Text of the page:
My wife and I went to the doctor the other day. Both of us put on nicer shirts and remarked that this was the old Youngstown coming out in us. When we were young, in the 1950’s and early 1960’s (and before that as well) people dressed up on a number of occasions.
To go to the doctor. That’s a little ironic because you often take off your clothes in the exam room. I guess we didn’t want people to think of us that way!
To go downtown. Women and girls in dresses, hats, and gloves, men in nicer slacks, shirt, tie, and jacket.
To go to the theater or a concert. Notice how everyone is dressed at the Palace. Most of the men even had hats! If it was a symphony concert at Stambaugh Auditorium, you really dressed up–evening wear for men, formal gowns for the women.
To go to weddings and funerals. We still do that to some extent. Dressing up honors the bridal couple. It honors the deceased.
To go to church. We believed we should dress in our best for God–and not just on Christmas and Easter! I remember that both my brother and I would polish our shoes on Saturday and we’d be in nice slacks, jacket and tie on Sunday. Of course there was the ritual of the Saturday night bath (whether you needed it or not!).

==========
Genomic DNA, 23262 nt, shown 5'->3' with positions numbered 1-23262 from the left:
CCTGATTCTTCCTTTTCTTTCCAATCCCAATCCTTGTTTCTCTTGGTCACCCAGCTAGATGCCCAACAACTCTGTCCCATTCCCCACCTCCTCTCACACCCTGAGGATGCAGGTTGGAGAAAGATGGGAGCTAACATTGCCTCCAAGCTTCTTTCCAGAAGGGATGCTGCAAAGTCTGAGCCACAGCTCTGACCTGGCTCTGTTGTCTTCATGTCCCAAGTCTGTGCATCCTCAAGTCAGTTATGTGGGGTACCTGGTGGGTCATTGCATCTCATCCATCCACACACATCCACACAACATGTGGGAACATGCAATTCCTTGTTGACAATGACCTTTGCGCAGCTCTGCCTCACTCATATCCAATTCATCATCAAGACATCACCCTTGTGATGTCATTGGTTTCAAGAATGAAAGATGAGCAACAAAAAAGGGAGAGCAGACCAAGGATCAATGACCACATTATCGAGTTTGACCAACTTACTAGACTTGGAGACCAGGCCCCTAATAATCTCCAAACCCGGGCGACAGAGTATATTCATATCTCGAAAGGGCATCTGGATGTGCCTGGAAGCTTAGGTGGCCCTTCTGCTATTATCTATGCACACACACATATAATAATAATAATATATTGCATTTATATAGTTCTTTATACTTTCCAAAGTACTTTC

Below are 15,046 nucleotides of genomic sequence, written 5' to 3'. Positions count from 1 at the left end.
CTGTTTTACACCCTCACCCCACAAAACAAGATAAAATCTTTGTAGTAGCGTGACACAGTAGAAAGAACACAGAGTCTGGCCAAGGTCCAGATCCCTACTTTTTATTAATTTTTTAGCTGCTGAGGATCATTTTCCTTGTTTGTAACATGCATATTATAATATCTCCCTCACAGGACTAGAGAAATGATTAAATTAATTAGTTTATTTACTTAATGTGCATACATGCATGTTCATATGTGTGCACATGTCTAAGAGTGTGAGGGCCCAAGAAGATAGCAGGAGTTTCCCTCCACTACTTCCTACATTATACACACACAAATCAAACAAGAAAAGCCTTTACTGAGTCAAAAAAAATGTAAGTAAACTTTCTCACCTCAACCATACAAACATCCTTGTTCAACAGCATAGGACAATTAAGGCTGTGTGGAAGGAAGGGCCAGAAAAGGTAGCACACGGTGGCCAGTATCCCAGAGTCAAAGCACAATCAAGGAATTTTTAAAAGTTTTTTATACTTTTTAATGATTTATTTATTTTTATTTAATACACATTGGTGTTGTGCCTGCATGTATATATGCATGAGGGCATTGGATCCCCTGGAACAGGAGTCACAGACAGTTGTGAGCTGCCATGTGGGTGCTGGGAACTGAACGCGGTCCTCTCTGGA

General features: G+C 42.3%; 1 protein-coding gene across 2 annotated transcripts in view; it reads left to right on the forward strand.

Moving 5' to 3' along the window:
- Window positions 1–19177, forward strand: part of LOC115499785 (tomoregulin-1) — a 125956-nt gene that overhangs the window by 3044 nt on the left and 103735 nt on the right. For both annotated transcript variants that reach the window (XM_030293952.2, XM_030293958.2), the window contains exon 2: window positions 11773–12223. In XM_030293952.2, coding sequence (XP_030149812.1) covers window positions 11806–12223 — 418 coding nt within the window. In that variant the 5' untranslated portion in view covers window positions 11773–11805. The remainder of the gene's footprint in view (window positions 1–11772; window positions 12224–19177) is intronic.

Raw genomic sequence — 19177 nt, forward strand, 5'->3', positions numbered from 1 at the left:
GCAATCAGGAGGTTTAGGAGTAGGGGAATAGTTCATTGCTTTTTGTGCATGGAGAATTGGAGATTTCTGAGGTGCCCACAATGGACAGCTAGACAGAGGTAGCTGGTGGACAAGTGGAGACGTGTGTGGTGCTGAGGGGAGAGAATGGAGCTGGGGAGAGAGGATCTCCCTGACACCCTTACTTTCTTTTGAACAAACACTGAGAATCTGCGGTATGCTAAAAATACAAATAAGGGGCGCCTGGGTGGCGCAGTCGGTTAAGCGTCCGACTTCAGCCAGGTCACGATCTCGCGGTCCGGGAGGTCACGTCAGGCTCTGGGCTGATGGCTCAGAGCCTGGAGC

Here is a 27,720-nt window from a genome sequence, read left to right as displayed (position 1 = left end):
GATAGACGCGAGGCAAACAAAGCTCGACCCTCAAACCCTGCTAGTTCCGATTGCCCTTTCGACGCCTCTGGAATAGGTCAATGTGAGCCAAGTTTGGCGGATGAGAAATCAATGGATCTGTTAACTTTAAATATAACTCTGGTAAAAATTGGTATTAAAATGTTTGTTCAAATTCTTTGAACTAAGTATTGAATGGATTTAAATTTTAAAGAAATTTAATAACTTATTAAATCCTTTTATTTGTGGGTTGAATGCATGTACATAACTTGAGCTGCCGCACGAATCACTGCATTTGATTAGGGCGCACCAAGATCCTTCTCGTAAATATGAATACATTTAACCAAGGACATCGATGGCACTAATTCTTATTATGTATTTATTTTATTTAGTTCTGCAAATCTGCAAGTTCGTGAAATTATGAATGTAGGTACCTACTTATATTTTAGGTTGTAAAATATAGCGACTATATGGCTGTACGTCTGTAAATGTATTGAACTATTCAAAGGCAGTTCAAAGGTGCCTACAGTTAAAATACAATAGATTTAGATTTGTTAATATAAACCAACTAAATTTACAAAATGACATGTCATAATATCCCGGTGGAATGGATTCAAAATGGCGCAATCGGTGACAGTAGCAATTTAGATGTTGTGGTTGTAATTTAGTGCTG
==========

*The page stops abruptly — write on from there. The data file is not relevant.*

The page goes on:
I remember staying dressed up to visit grandparents, which we did many Sundays. It was a sign of respect.
To go out to a restaurant. For one thing, going out to a restaurant was a big deal, usually for some special occasion. And many restaurants were owned by families and were fancier than today’s very casual, chain-owned dining establishments.
Things changed in the late 1960’s with hippies and protests. Jeans and a t-shirt became the uniform. Anything more was pretentious and “phony.” We criticized it as a show, one of keeping up with the Joneses. Maybe underneath it all, we just wanted to get comfortable.
We dressed up for the things we (or our parents) thought special. Our dress reminded us to act the part as well. We acted our best in our Sunday best.
Maybe coming out of the pandemic reminds us of this. We’ve lived our past year in sweatpants or yoga pants, untucked shirts and casual shoes. I had a work-related meeting recently at a restaurant and pulled out dress slacks, shirt and shoes that had been in the closet for the past year. It was another reminder of what we did on so many occasions.
At a time when Youngstown was a special place.
To read other posts in the Growing Up in Working Class Youngstown series, just click “On Youngstown.” Enjoy!